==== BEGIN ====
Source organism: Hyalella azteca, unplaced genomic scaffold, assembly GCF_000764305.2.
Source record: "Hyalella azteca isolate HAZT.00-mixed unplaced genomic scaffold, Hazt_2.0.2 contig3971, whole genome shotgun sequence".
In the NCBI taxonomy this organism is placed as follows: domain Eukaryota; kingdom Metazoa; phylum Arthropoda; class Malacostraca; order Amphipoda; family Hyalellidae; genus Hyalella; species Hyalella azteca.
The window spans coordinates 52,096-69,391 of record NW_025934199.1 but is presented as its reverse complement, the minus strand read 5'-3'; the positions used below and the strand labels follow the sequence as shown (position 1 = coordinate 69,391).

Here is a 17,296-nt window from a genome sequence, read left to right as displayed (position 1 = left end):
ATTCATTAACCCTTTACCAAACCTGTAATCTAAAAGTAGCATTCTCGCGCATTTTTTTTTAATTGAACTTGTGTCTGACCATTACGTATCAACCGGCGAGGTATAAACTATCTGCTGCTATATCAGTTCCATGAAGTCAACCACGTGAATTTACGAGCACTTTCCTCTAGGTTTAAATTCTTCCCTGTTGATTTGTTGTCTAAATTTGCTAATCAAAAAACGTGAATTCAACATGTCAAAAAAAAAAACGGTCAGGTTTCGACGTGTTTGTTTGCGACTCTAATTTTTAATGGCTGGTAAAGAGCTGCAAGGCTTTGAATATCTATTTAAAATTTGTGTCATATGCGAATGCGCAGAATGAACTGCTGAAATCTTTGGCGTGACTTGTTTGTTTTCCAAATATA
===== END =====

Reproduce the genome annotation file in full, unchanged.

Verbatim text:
Source organism: Hyalella azteca, unplaced genomic scaffold, assembly GCF_000764305.2.
Source record: "Hyalella azteca isolate HAZT.00-mixed unplaced genomic scaffold, Hazt_2.0.2 contig3971, whole genome shotgun sequence".
In the NCBI taxonomy this organism is placed as follows: domain Eukaryota; kingdom Metazoa; phylum Arthropoda; class Malacostraca; order Amphipoda; family Hyalellidae; genus Hyalella; species Hyalella azteca.
The window spans coordinates 52,096-69,391 of record NW_025934199.1 but is presented as its reverse complement, the minus strand read 5'-3'; the positions used below and the strand labels follow the sequence as shown (position 1 = coordinate 69,391).

Here is a 17,296-nt window from a genome sequence, read left to right as displayed (position 1 = left end):
ATTCATTAACCCTTTACCAAACCTGTAATCTAAAAGTAGCATTCTCGCGCATTTTTTTTTAATTGAACTTGTGTCTGACCATTACGTATCAACCGGCGAGGTATAAACTATCTGCTGCTATATCAGTTCCATGAAGTCAACCACGTGAATTTACGAGCACTTTCCTCTAGGTTTAAATTCTTCCCTGTTGATTTGTTGTCTAAATTTGCTAATCAAAAAACGTGAATTCAACATGTCAAAAAAAAAAACGGTCAGGTTTCGACGTGTTTGTTTGCGACTCTAATTTTTAATGGCTGGTAAAGAGCTGCAAGGCTTTGAATATCTATTTAAAATTTGTGTCATATGCGAATGCGCAGAATGAACTGCTGAAATCTTTGGCGTGACTTGTTTGTTTTCCAAATATA